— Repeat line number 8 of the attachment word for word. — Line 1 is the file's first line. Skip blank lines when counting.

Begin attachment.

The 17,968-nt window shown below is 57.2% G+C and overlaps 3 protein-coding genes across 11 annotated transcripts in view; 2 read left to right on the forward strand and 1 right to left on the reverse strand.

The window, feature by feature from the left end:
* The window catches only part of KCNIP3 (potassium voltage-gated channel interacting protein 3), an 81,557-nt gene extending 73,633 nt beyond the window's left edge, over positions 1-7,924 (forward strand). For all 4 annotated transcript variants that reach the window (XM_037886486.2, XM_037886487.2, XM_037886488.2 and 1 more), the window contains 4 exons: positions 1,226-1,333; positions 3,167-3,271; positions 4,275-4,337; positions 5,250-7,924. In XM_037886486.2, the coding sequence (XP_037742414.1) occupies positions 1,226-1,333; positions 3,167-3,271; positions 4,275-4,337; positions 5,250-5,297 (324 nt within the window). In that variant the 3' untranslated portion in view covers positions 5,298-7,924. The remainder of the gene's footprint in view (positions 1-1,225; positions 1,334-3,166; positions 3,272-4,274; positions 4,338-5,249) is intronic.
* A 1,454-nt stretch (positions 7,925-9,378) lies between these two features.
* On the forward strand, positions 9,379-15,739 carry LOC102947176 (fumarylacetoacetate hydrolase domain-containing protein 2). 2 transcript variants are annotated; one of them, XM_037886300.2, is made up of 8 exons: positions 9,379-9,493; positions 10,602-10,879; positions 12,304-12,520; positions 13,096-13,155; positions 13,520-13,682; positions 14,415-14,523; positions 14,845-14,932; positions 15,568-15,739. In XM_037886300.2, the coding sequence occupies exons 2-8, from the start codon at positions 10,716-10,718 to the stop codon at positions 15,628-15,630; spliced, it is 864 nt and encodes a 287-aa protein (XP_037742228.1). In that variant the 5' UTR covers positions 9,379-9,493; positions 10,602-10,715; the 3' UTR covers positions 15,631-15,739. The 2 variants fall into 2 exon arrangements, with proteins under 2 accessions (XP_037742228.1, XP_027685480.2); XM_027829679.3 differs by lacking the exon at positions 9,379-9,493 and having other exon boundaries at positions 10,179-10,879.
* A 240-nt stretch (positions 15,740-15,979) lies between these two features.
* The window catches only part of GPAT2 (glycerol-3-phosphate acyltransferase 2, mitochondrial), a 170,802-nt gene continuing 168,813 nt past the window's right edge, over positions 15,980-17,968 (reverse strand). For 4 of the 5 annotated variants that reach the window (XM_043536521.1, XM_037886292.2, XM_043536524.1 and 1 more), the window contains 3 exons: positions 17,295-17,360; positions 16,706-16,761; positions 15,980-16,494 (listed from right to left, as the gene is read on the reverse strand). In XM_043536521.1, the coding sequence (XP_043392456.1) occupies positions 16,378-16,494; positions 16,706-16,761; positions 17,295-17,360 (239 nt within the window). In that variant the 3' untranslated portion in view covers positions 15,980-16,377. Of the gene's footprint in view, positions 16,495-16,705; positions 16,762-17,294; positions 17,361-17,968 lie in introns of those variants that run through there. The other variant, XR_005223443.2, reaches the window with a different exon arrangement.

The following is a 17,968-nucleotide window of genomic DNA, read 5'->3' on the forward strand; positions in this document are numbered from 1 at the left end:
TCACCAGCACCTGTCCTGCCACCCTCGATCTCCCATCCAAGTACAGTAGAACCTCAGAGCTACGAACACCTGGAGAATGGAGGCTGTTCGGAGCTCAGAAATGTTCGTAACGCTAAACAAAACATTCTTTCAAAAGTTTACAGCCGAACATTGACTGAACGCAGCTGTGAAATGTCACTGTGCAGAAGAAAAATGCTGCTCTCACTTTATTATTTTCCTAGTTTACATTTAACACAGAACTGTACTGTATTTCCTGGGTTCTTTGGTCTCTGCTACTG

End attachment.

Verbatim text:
The following is a 17,968-nucleotide window of genomic DNA, read 5'->3' on the forward strand; positions in this document are numbered from 1 at the left end: